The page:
Lost but Found: The French Blue Diamond

By  //  May 6, 2021

Share on Facebook Share on Twitter Share on LinkedIn Share on Delicious Digg This Stumble This

Diamonds are usually priced for their clarity grade and their sparkle as colorless gems but the French Blue Diamond was one of the first diamonds to defile this rule.

The gem did have a brilliant sparkle to it and like many other diamonds was as clear as day, but it was way different from conventional diamonds in that it had a very deep blue hue. Since such a deviation was quite strange then, it’s intriguing how the gem experts of that time were still able to determine that the Blue Stone was a diamond.

Discovered in India, the massive 115 carat diamond stone was transported to France when it was bought by a traveler and merchant, Jean Baptiste Tavernier. In France, the strange diamond got into the hands of Francis Louis XIV in 1668. Louis had it customized to a shape that depicted the Sun King and the gem was mounted on his crown. By then, the Blue Diamond had been drastically reduced to 69 carats of diamond due to the cutting and reshaping.

The unexpected happened when 40 years later, the stone was declared stolen from the Royal Storehouse. This happened at a time when France was under attack from neighboring countries, there was therefore little or no monitoring for the storehouse, and many of the Crown Jewels were carted away alongside the blue diamond.

Later on, most of the French Crown Jewels were recovered but the Blue Diamond was never among them. Some historians strongly believed that the gem was stolen from the royal house so that it would be given to another Duke as blackmail to turn his back and accept defeat during the prevalent wars at that time.

Through the Duke, the gem landed in London and went under a long hiatus until 1812 when it was rediscovered with one dealer, Daniel Eliason. By then, the stone was now valued to be a 45.52 carat gem. The next time anything was going to be heard of the French Diamond was 1839 when Henry Philip Hope acquired it.

From that point on, the blue diamond was regarded as the Hope Diamond and was in no way reconciled to the blue diamond stolen from France hundreds of years before. The Hope family had the gem sold in 1901 to Evalyn Walsh McLean, an American heiress who died in 1947. After her death, her jewels were bought by Harry Winston, a jeweler who then had the diamond donated to the Smithsonian Institution’s Museum of Natural History in 1958.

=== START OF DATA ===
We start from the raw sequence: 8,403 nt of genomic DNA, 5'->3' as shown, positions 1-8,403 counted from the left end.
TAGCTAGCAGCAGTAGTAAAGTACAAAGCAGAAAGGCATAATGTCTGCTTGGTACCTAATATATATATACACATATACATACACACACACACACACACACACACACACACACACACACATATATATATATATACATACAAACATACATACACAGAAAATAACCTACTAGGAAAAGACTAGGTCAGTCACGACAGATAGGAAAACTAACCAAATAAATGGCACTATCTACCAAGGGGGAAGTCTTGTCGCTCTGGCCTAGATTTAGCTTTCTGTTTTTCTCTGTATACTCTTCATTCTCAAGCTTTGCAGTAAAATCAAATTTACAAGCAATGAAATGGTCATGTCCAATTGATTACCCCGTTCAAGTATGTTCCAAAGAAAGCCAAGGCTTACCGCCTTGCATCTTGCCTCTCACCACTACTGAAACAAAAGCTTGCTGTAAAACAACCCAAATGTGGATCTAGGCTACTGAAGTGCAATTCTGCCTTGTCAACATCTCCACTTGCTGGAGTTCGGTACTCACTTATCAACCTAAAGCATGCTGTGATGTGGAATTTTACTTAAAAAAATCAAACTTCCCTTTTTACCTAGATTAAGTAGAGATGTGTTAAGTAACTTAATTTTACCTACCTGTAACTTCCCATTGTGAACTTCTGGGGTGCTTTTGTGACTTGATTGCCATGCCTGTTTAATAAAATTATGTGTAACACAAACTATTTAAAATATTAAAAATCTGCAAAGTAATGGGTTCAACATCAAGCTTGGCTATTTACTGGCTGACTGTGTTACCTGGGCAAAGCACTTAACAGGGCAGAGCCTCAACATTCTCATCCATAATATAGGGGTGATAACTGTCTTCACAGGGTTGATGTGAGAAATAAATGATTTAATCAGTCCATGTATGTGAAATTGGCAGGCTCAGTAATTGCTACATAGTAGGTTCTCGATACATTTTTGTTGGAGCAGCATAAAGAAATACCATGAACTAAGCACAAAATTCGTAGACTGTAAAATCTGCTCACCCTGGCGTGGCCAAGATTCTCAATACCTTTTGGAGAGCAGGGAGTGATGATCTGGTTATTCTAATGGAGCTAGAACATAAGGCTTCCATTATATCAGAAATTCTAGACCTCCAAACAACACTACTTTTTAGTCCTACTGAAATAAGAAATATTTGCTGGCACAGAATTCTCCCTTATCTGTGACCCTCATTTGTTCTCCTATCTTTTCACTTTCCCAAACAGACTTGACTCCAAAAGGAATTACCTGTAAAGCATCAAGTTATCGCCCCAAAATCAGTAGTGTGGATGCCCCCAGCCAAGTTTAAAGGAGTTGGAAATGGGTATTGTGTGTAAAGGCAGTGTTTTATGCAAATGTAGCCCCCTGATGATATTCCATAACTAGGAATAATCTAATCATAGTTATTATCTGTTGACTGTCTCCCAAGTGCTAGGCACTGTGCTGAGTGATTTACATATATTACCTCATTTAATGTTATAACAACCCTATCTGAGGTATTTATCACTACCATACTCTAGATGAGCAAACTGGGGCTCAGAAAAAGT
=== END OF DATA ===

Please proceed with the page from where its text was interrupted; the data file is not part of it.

For donating the gem to a museum, Winston deserves more than enough accolades as no one who have been able to trace the history of the stone and confirm the rumors that had been going around concerning the gem. In 2005 and 213 years after the theft, it was finally proved that the French blue diamond was not forever lost and that it was now the Hope Diamond that was quite popular in English society.

The test ran by jewelry experts concluded that the hope diamond was the same original blue diamond that was brought to France from India although it had then undergone two recuts and was far lesser in value than the original version.

Today, the French blue diamond is still commonly referred to as the Hope Diamond and is still kept at the Smithsonian Institution’s Museum of National History.

Tourists and curious people from all over the world come around to see the amazing gem with a fascinating history and a unique color. The Hope Diamond appears blue to the naked eyes due to the traces of boron found in its crystal structure

. The blue diamond is also known to reflect a strong red color when exposed to ultraviolet light with a short wavelength. This is deeply tied to the phosphorescent ability of colored diamonds and is another thing that has always captivated the mind of those who have owned the diamond at one time or the other.

At the moment, the French Blue Diamond tops the list of the world’s famous diamonds and is probably one of the gems that the exact value in US dollars will never be accurately quantified.

Since the diamond’s coming to be at the Museum, it has only been shifted four times for exhibition purposes to France, South Africa, and New York. The fourth time the Blue Diamond was moved was so vital cleaning and restorative work could be carried out on it.

Much more than just being a gem with a peculiar history, jewelry experts have also announced that the lost but found colored diamond could be a highly important scientific tool for looking into the characteristics of colored diamonds.

Other authorities have highlighted that the fact that the gem was mined in India years ago might be a way of communicating that there still exists tonnes of other similarly colored diamonds yet to be untapped in India and other parts of the world.